USS Kirwin (APD-90)

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USS Kirwin (APD-90).jpg
USS Kirwin in 1968
Career
Name: USS Kirwin
Namesake: Lieutenant John J. Kirwin (1918-1943), a U.S. Navy officer and Navy Cross recipient
Builder: Philadelphia Navy Yard, Philadelphia, Pennsylvania
Laid down: 14 February 1944
Launched: 15 June 1944
Sponsored by: Mrs. Andrew J. Kirwin
Commissioned: 4 November 1945
Decommissioned: 6 April 1946
Recommissioned: 15 January 1965
Decommissioned: 1969
Reclassified: From destroyer escort (DE-229) to high-speed transport (APD-90) 17 July 1944
Amphibious transport, small (LPR-90) 1 January 1969
Struck: 15 September 1974
Fate: Sold for scrapping 11 August 1975
Notes: Laid down as Rudderow-class destroyer escort USS Kirwin (DE-229)
General characteristics
Class & type: Crosley-class high speed transport
Displacement: 2,130 long tons (2,164 t) full
Length: 306 ft (93 m)
Beam: 37 ft (11 m)
Draft: 12 ft 7 in (3.84 m)
Speed: 23 knots (43 km/h; 26 mph)
Troops: 162
Complement: 204
Armament: • 1 × 5 in (130 mm) gun
• 6 × 40 mm guns
• 6 × 20 mm guns
• 2 × depth charge tracks

USS Kirwin (APD-90), ex-DE-229, later LPR-90, was a United States Navy high-speed transport in commission from 1945 to 1946 and from 1965 to 1969.

Construction and commissioning[edit]

Kirwin was laid down as the Rudderow-class destroyer escort USS Kirwin (DE-229) on 14 February 1944 by the Philadelphia Navy Yard at Philadelphia, Pennsylvania, and was launched on 15 June 1944, sponsored by Mrs. Andrew J. Kirwin, the mother of the ship '​s namesake, Lieutenant John J. Kirwin. The ship was reclassified as a Crosley-class high-speed transport and redesignated APD-90 on 17 July 1944. After conversion to her new role, she was commissioned on 4 November 1945 with Lieutenant Commander Lloyd G. Benson, USNR, in command.

First period in commission, 1945-1946[edit]

After shakedown in the Chesapeake Bay, Kirwin cleared Norfolk, Virginia, on 29 January 1946, and arrived at Green Cove Springs, Florida, on 31 January 1946. She was decommissioned there on 6 April 1946 and placed in reserve there on the St. Johns River in the Florida Group of the Atlantic Reserve Fleet.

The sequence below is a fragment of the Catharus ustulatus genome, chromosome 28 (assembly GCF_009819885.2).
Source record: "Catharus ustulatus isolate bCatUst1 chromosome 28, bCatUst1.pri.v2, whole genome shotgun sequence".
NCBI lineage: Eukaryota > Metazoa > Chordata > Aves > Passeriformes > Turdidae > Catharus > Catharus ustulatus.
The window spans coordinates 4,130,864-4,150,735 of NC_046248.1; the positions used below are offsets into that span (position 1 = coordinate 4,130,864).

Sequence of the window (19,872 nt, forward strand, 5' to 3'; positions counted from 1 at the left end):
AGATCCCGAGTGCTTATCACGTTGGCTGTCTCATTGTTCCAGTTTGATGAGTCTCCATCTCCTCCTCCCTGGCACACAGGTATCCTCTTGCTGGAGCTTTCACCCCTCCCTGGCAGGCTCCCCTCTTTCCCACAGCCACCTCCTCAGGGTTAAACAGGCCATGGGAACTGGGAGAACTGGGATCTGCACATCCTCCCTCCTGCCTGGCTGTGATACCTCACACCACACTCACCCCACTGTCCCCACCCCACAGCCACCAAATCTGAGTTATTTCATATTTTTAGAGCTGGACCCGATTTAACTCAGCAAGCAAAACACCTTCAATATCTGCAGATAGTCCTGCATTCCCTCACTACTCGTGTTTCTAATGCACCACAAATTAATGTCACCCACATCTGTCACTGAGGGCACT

Second period in commission, 1965-1969[edit]

In the autumn of 1964, the high-speed transport USS Earle B. Hall (APD-107) suffered a major engineering casualty that caused her to lose all power, and she was deemed not worth repairing. Kirwin was chosen to replace her. Accordingly, on 30 November 1964, Kirwin arrived under tow at Naval Amphibious Base Little Creek at Virginia Beach, Virginia, and was berthed alongside Earle B. Hall. There Kirwin underwent reactivation, with Earle B. Hall '​s crew readying her for recommissioning. On 15 January 1965, after almost 19 years in reserve, Kirwin was recommissioned and Earle B. Hall was simultaneously decommissioned, with Earle B. Hall '​s crew transferring to Kirwin.

In February 1965, Kirwin moved to Newport News, Virginia, for overhaul. She got underway for Guantanamo Bay, Cuba, on 6 July 1965 and spent the next five weeks on nuclear defense, antisubmarine warfare, and gunnery exercises. She visited San Juan, Puerto Rico, then returned to Little Creek, arriving there on 22 August 1965.

On 29 November 1965, Kirwin departed for the Caribbean to join Task Force 184 for amphibious warfare and antisubmarine exercises. She returned to Little Creek on 16 December 1965.

In 1966 Kirwin operated out of Little Creek on training exercises along the United States East Coast and in the Caribbean until heading for the Mediterranean on 15 August 1966. Arriving at Naval Station Rota at Rota, Spain, on 25 August 1966, she visited Italy, Malta, Greece, Tunisia, Spain, and Morocco before returning to Little Creek on 3 December 1966.

Kirwin operated along the United States West Coast in 1967.

[History needed for 1967-1968]

Kirwin was reclassified as an "amphibious transport, small" and redesignated LPR-90 on 1 January 1969.

[History needed for 1969]

Final decommissioning and disposal[edit]

Kirwin was decommissioned in 1969. She was stricken from the Naval Vessel Register on 15 September 1974 and sold for scrapping on 11 August 1975 to J. R. Steel, Inc., Houston, Texas, for $79,002 (USD).

References[edit]